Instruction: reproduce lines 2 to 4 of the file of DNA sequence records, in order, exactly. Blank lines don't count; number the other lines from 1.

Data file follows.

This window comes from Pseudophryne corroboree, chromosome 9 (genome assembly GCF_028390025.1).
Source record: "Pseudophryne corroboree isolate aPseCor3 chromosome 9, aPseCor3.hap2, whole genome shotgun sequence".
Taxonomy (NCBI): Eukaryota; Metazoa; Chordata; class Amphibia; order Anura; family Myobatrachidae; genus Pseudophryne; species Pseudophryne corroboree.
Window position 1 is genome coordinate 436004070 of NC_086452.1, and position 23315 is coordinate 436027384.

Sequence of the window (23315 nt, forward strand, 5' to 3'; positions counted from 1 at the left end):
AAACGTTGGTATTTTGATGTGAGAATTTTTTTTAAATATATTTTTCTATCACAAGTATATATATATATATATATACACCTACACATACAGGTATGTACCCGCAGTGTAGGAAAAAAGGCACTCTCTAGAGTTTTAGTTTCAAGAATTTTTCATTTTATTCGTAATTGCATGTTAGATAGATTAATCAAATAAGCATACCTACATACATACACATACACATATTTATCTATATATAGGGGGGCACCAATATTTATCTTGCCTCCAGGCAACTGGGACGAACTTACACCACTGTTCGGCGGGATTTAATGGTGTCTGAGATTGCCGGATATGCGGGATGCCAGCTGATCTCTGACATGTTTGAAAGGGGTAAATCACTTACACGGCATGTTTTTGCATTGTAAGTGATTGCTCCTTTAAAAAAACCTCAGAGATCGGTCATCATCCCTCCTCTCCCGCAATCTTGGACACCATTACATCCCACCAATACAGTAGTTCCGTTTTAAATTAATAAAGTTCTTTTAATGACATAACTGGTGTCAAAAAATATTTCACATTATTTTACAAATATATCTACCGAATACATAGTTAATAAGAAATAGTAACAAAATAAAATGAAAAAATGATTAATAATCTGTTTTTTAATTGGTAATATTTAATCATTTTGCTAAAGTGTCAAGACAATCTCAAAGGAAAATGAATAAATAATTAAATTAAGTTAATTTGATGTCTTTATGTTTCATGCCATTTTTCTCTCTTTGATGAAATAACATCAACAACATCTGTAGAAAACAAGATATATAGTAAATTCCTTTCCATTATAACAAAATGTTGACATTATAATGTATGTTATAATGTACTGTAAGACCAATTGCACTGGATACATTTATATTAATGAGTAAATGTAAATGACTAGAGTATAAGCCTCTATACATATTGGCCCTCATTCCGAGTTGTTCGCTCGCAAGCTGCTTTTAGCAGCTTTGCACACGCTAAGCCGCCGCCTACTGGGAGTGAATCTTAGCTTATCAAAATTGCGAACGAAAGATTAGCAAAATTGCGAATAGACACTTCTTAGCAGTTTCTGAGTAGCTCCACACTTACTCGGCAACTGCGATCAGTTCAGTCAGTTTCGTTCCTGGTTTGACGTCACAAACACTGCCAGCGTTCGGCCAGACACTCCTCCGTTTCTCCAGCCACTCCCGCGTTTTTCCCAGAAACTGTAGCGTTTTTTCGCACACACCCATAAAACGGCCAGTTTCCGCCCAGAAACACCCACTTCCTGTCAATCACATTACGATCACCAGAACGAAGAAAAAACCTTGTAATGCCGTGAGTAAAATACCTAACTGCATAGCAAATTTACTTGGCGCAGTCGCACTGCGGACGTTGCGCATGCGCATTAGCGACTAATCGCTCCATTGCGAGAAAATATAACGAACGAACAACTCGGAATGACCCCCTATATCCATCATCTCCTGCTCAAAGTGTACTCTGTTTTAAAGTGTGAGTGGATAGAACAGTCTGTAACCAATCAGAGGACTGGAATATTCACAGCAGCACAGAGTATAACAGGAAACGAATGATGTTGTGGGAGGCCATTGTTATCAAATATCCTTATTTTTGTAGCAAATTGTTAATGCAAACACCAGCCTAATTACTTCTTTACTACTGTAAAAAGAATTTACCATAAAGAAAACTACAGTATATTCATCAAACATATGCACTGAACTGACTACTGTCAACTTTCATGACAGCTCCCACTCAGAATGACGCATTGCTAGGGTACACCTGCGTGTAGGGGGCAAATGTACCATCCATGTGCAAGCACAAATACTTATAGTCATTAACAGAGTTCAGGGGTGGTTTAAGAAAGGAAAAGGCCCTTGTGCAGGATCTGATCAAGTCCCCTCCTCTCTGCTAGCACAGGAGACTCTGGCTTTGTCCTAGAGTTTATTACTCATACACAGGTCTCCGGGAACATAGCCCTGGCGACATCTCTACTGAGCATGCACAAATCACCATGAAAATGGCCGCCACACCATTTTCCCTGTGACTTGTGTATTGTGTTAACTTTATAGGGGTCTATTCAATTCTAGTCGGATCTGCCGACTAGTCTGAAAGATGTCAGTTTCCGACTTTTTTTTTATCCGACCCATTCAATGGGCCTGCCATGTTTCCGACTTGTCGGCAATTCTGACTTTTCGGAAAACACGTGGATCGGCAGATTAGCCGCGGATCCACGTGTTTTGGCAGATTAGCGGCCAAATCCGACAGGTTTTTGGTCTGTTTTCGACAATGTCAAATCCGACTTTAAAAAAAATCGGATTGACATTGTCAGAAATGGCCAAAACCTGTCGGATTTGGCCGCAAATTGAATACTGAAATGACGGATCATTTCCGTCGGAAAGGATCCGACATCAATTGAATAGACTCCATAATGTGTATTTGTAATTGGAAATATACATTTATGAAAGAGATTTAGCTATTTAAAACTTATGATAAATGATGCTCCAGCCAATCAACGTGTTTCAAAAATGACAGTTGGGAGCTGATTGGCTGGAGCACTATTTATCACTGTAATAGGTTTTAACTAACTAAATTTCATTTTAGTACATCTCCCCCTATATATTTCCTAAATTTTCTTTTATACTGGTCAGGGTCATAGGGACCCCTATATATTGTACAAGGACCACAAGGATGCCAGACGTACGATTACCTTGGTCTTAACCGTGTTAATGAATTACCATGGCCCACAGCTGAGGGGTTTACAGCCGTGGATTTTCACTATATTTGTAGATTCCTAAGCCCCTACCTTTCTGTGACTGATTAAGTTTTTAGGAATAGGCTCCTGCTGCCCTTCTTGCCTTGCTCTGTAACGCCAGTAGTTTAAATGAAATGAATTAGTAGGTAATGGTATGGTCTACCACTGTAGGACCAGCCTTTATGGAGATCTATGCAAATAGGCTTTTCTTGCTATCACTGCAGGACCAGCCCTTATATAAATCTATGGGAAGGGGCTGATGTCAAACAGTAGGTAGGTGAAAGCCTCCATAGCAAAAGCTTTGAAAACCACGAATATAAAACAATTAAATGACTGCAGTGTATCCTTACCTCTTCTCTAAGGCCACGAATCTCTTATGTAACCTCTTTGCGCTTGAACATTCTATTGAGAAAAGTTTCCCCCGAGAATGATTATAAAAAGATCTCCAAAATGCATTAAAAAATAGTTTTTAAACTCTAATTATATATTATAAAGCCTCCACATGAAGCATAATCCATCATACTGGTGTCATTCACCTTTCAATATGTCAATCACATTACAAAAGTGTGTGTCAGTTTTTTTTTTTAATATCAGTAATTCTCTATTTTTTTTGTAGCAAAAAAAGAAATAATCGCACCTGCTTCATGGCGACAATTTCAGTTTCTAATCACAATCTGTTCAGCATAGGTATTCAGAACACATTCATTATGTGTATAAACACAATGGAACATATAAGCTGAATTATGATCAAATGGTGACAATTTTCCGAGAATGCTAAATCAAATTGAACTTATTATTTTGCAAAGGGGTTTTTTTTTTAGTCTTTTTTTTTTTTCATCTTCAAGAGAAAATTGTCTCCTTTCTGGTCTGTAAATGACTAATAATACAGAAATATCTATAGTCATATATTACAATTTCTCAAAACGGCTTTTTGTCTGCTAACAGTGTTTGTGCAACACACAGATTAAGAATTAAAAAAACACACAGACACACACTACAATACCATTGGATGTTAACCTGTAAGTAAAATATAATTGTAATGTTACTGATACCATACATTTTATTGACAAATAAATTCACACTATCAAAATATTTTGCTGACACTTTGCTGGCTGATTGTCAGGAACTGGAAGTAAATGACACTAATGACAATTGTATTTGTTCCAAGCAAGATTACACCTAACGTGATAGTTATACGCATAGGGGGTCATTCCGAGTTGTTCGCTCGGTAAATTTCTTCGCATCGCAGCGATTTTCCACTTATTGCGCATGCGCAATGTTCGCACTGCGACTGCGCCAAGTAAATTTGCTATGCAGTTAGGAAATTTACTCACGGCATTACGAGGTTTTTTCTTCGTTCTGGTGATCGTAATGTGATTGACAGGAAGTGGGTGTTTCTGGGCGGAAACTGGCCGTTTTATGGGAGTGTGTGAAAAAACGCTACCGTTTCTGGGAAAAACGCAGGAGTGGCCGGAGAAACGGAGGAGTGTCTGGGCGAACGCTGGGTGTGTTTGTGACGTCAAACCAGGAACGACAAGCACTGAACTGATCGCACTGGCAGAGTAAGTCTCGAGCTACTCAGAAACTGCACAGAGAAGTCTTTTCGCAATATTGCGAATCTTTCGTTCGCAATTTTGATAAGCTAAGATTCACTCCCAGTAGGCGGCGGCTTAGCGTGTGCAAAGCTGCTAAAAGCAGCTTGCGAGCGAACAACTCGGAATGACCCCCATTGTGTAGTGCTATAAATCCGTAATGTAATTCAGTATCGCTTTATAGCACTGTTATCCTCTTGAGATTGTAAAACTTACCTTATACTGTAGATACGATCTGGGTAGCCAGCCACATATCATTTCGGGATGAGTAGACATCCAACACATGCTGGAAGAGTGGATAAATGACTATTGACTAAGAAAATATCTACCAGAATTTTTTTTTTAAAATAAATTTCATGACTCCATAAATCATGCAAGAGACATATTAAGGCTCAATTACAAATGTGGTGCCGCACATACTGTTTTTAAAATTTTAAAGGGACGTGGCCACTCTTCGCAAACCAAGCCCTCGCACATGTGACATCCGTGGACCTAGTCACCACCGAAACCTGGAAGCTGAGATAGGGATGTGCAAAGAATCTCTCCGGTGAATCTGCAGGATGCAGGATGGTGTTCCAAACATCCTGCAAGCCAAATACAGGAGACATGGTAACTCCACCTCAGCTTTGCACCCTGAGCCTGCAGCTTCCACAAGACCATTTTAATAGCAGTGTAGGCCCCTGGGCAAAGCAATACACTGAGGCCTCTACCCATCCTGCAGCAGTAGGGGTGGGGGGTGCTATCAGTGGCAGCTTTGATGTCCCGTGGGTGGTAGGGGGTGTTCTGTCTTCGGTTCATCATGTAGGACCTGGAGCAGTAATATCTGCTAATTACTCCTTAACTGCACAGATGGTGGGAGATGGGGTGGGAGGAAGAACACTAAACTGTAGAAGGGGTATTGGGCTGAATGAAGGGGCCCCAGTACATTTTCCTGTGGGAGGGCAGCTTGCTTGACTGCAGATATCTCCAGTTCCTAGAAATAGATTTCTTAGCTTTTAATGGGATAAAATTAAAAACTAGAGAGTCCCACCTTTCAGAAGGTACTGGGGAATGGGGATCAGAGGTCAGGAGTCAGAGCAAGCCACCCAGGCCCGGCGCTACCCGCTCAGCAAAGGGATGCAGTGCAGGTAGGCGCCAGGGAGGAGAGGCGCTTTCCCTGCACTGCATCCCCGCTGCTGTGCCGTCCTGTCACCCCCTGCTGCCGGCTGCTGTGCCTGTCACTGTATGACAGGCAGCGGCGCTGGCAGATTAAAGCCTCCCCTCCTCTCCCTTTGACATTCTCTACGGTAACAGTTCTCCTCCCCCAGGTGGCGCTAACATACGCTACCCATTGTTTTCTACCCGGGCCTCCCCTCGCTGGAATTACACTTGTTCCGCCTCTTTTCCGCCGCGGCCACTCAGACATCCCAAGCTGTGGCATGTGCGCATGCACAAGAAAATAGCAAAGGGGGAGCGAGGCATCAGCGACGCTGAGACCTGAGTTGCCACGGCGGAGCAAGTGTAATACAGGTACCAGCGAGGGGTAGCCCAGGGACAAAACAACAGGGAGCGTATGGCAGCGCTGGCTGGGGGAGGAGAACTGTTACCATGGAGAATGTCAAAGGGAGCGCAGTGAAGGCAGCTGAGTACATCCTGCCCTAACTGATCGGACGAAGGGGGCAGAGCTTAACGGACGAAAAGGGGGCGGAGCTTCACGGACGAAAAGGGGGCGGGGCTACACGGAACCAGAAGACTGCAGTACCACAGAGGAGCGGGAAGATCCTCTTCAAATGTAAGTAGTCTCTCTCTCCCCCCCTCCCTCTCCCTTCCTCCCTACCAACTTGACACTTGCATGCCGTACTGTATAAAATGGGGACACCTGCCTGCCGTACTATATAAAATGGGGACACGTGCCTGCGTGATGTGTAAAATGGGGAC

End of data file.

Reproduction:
Source record: "Pseudophryne corroboree isolate aPseCor3 chromosome 9, aPseCor3.hap2, whole genome shotgun sequence".
Taxonomy (NCBI): Eukaryota; Metazoa; Chordata; class Amphibia; order Anura; family Myobatrachidae; genus Pseudophryne; species Pseudophryne corroboree.
Window position 1 is genome coordinate 436004070 of NC_086452.1, and position 23315 is coordinate 436027384.